Wednesday, August 10, 2011

My Uncle

It’s been quiet on here the last week and I’ll tell you why. My uncle passed away from a heart attack last week. He said he was having chest pain to the point where his boss at work drove him to the hospital. In his usual way, he joked all the way there. He told the receptionist all his information. He gave the nurse hell for making him take a wheelchair back to the exam room. He said he was a little light-headed. And then, he was gone. He was going to be 62 on August 27th.

A little fast and blunt for you? That’s how we’re feeling. My family has spent the last week living upside-down. I almost couldn’t bring myself to write about this. My mom is going to read this at one point and it will make her cry. I’m already sad that she’s sad about Grandma. But I also think, though we know we can cry because it’s okay to, we often don’t let the tears come when really what we need is just a good cry. So I’m going to share some memories about my uncle. I need to remember. I need to write it out. I need to cry again.

I have no recollection of when I first remember knowing my uncle. He always was there. He was already back from serving in Vietnam when I was born and I truly can’t remember him before both my sister and brother were born. I remember Grandma once showed me a picture of him, his service picture. He was young, had a full head of short cut hair and no beard. The picture looked nothing like the uncle I knew. Grandma said he often had nightmares about his time in Vietnam. I didn’t like that. Kids had nightmares, not uncles.

He was a bachelor his whole life and lived with his parents until Grandpa died and Grandma moved into town. He worked as a mechanic, rode a motorcycle to work, came home to help Grandpa farm and his hands were always dirty. They were stained dirty. Grime and grease were permanently embedded into the cracks and creases of his giant hands. He washed them with Lava soap, but nothing got them clean.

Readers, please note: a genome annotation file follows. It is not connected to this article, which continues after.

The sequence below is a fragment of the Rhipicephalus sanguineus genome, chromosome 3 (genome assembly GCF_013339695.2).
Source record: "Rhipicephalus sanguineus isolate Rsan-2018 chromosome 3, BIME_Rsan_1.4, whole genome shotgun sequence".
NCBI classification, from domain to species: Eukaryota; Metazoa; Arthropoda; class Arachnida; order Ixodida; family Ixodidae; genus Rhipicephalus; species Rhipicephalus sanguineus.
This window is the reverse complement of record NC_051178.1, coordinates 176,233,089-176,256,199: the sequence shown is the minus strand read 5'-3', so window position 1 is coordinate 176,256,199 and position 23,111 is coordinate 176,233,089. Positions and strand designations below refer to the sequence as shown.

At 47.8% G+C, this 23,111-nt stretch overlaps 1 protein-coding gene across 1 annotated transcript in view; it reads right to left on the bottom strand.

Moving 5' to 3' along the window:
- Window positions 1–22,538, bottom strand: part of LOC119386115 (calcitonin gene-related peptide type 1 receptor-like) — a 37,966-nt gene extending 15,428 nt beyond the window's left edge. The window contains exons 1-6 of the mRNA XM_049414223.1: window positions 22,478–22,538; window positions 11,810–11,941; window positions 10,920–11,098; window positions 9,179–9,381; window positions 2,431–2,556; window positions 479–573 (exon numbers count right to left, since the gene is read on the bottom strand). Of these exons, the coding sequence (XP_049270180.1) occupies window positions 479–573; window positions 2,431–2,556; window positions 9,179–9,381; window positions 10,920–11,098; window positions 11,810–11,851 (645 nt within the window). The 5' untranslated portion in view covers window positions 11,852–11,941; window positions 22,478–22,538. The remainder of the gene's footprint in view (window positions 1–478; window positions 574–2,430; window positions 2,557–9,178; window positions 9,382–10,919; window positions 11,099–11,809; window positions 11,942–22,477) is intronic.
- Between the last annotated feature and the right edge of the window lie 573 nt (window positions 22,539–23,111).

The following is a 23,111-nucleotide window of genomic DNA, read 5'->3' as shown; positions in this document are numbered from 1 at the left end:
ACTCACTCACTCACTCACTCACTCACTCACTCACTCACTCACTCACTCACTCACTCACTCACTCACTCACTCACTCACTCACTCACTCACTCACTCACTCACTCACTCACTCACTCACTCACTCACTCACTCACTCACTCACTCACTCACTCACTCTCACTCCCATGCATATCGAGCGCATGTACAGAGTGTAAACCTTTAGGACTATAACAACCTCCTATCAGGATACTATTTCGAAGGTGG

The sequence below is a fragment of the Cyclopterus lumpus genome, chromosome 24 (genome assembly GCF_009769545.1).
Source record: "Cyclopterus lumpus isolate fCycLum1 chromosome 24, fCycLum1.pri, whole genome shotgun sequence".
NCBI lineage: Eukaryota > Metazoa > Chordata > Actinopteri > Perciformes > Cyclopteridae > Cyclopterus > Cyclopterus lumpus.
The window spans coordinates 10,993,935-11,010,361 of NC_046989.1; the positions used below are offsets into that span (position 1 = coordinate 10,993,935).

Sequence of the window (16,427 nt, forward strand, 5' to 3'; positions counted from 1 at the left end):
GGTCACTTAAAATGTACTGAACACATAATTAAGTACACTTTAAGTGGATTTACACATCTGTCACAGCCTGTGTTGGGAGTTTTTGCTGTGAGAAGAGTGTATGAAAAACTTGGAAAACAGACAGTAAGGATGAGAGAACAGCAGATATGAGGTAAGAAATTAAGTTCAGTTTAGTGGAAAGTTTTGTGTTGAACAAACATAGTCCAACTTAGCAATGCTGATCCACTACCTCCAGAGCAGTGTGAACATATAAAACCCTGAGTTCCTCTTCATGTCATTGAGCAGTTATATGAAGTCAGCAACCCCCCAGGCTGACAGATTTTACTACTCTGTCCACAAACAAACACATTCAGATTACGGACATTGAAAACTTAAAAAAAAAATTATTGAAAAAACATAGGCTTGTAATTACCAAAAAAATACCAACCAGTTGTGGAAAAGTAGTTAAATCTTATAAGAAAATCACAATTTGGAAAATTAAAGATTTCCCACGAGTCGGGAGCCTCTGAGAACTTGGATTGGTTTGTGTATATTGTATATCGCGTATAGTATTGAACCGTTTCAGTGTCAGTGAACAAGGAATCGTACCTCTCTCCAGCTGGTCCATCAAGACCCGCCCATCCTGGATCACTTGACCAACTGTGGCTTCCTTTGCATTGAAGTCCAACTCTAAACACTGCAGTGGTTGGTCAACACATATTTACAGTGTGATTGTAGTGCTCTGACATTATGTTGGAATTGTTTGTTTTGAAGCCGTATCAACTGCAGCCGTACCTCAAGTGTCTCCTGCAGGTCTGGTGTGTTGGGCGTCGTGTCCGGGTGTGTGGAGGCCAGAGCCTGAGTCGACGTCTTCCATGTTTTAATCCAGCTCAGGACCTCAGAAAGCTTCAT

He had a container of cold water always in the refrigerator that Grandma kept especially for him. Us kids coveted that water because it was always cold and didn’t taste as bad as the well water that came from the tap. We would sneak drinks from it during the day while he was at work.

After supper, he’d smoke a pipe. First he’d set himself in the big chair next to the bathroom door. Then he’d pick up his pipe and tap out the old tobacco (I guess, but I never learned the exact intricacies of pipe smoking.) into a round, red, metal container he kept on the stand beside his chair. Pretty soon blue smoke would come wafting through the living room as we watched some game show or other show like Hill Street Blues. I’d sneak past him on the way to the bathroom.

My uncle liked Barq’s root beer and Cracker Jacks. One afternoon I asked Grandma if I could have some and she said yes. Well, when my uncle got home, he somehow knew that some had been eaten and he bellowed out, “Who’s been into my Cracker Jacks and root beer?!” I dared not admit that it was me, but instead ran straight up to my room and cried. Grandma later found me, consoled me that my uncle was just teasing and coaxed me back downstairs. I’m sure she also gave my uncle a scolding for scaring me.

Once when I complained at the dinner table (that would be lunch) about what was to eat he said to me, “If you don’t like it, go fix your own dinner!” I liked it after that.

Quite frankly, my uncle scared me to death. He was a big man. He was gruff. And he didn’t play with little girls.

Bob with AudreyBob with Ben and ObiBob with Luke

And so, when all of his great-nieces and nephews were born, we shoved them into his arms. Audrey was first and his great hands nearly swallowed her up. He never knew what to do with those tiny babies except to say unenthusiastically, “Great, another one.” But as they got older, they softened him. Hardly a one was scared of him, save Ariana. She would shut her eyes tight as she walked past him because she didn’t want to see him. One day though, she decided she was four years old and she wasn’t going to be afraid of him anymore! 

My uncle never stopped giving me grief. He called me “Martha” because I liked things just so and fancy food. And after hearing from my mom about my obsession with The Pioneer Woman, he had another name for me but it never really stuck.

My uncle was always there. I don’t ever remember a time he wasn’t. I will miss him terribly. But he is always in my heart as my uncle.

1 comment:

  1. I'm sorry for your family's loss :( Great memories are forever yours to keep! I'm glad my parents were able to make it to his funeral.



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